How does the evidence prove Montresor is (in)sane in "The Cask of Amontillado"?
Measured against some of the killers in contemporary America, Montesor follows the pattern of those who have posted manifestos before they slaughter their victims. Here is his:
I must not only punish, but punish with impunity.
A wrong is unredressed when retribution overtakes its redresser.
It is equally unredressed when the avenger fails to make himself as such to him who has done wrong.
Granted, he kills only one man, but his motives appear to be as delusional as some other deranged killers because throughout the narrative of "The Cask of Amontillado" there is no interchange between victim and murderer that would substantiate the hyperbolic claims of Montresor that he has endured "a thousand injuries."
Clearly, too, Montresor is obsessed with his method of murder and its process more than the murder of his victim itself. He delights in the arabesques of suggestion and false concern, understatement, pun (the trowel and jokingly calling himself a "mason"), innuendo, and repetition as he herds the drunken and deluded victim, Fortunato, farther and farther into the depths of the niter-ridden and bone-strewn caverns. Some critics even feel that Montresor's sadistic intents take a prurient turn, as in the last part of the narrative Montresor "seduces" Fortunato as he "fettered him" to the granite and asks him to pass his hand over the wall. In this last passage, one critic suggests that there may be double meanings to Montresor's use of such words as "ejaculated," "unsheathing my rapier," "erected the hairs upon my head" that occur in the final paragraphs.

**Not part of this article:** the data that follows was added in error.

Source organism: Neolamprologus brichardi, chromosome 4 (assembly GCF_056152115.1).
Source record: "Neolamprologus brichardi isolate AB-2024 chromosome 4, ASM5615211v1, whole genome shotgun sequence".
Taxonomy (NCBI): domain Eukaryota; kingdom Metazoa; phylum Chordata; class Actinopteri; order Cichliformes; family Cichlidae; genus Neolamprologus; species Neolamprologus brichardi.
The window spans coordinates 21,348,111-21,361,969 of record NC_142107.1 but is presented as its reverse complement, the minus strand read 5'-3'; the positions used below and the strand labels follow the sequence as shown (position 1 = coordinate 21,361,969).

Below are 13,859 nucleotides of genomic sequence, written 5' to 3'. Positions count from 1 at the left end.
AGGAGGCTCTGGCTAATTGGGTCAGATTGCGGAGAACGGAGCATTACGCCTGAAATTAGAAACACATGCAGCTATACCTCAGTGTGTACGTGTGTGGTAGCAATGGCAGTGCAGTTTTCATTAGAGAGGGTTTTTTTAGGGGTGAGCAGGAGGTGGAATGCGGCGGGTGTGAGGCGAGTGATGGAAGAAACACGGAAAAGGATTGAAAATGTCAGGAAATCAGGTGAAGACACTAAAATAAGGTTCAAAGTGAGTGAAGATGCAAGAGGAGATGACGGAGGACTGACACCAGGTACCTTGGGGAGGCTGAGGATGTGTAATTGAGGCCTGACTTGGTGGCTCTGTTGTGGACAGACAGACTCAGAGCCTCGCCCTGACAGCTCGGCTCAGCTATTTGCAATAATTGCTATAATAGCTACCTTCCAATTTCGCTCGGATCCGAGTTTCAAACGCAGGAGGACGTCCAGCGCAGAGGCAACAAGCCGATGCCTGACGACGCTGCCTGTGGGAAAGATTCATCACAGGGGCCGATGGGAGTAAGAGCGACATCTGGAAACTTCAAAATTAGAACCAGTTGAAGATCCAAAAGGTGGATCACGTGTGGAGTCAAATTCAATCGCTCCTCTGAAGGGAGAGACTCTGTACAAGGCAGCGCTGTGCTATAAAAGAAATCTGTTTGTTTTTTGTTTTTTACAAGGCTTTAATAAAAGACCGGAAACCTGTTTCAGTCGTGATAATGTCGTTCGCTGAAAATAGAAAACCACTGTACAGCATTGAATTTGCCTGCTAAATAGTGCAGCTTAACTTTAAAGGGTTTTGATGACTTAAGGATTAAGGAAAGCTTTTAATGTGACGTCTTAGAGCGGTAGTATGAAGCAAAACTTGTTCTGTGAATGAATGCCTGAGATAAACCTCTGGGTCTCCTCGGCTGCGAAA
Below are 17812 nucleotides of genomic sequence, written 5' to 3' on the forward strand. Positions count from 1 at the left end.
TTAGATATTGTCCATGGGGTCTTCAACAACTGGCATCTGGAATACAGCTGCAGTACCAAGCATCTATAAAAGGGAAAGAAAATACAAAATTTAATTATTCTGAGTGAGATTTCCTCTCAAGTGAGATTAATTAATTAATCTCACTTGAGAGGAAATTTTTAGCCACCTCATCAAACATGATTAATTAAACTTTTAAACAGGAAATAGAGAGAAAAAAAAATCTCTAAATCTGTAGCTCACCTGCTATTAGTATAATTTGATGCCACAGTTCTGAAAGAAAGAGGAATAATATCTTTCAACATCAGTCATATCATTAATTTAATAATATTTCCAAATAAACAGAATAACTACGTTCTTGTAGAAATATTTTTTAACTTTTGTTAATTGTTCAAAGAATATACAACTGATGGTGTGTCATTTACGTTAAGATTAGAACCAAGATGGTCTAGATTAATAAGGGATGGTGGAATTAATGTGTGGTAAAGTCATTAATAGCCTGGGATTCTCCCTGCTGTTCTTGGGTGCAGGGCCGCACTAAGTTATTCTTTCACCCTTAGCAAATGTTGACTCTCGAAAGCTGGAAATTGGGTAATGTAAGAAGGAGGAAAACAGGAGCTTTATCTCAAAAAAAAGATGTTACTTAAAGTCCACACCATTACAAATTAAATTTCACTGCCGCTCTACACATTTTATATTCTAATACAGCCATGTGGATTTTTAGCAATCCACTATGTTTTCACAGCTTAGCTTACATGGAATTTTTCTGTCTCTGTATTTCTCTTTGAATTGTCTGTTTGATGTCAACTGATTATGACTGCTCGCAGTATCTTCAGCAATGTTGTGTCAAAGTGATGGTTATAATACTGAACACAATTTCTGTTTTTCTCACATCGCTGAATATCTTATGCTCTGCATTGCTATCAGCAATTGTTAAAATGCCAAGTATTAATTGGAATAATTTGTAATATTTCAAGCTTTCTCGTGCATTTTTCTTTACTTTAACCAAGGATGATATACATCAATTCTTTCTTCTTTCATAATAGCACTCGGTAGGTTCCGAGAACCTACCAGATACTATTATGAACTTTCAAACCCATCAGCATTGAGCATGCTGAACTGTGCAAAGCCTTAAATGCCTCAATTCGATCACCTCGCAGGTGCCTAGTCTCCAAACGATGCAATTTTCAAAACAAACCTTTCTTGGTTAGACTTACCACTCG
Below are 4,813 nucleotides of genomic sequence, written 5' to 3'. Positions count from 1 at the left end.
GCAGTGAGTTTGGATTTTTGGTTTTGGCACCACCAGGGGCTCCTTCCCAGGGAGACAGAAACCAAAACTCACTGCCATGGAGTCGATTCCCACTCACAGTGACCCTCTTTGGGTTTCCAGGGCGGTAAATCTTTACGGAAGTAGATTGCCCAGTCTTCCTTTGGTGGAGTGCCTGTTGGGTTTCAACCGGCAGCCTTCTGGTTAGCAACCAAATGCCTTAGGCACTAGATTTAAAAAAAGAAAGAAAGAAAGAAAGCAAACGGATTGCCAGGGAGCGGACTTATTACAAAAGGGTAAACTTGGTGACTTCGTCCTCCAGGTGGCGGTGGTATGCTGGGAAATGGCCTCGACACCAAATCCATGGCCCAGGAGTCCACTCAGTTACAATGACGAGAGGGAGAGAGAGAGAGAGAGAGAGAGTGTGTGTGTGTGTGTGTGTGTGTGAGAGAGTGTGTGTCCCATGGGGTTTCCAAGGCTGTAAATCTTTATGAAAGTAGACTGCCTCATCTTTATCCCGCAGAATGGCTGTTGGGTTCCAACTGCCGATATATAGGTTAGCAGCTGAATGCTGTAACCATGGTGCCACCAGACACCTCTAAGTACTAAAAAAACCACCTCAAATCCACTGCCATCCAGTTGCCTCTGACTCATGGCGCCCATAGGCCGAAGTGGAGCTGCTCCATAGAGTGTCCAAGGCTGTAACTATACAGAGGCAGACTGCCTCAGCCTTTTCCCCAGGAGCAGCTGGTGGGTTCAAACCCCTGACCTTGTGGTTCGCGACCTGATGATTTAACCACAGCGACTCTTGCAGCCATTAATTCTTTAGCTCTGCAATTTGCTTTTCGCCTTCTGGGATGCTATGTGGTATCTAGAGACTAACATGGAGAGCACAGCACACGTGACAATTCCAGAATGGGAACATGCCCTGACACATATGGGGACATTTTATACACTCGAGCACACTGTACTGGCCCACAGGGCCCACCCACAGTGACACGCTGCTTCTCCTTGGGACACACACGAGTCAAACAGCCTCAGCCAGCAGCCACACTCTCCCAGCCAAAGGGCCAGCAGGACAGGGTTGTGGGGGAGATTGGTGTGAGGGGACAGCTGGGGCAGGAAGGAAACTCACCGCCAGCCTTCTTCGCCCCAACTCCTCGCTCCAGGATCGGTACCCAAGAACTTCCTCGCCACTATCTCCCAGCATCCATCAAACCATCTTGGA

Certainly, the behavior of Montresor is bizarre and the real horror of this tale lies in the mind of the killer himself who distorts and exaggerates and perverts all the action and verbal interchange. Furthermore, he seems disappointed when he has finished his acts of unsubstantiated reprisal; for, after he calls to Fortunato behind the wall and his victim does not respond, Montresor states, "My heart grew sick," then makes an excuse quickly.
The use of reverse psychology is rampant through the story and demonstrates how perverted and backwards all the relationships in the story have become [Enotes]
Insane is easy. He gets a guy drunk and buries him alive in his basement. Even years later, Montresor exhibits no signs of guilt or remorse.
"For the half of a century no mortal has disturbed them. In pace requiescat!"
However, Montresor is much more sane than the narrator of Poe's "Tell Tale Heart." That guy is nuts. Montresor, however, appears much more "with it." He clearly knows Fortunato well. He knows that Amontillado is irresistible to Fortunato. Monstresor also knows to name drop Luchesi in order to further goad Fortunato deeper into the catacombs.
“Proceed,” I said; “herein is the Amontillado. As for Luchesi——”
“He is an ignoramus,” interrupted my friend, as he stepped unsteadily forward, while I followed immediately at his heels."
Everything about Montresor's actions feels calm and deliberate. The entire evening is clearly a well thought out plan to eliminate someone who had given Montresor a "thousand injuries." While I think the punishment is overly severe, I do not believe that Montresor is insane. He hasn't lost his wits. If anything, his clarity of forethought is what is most disturbing.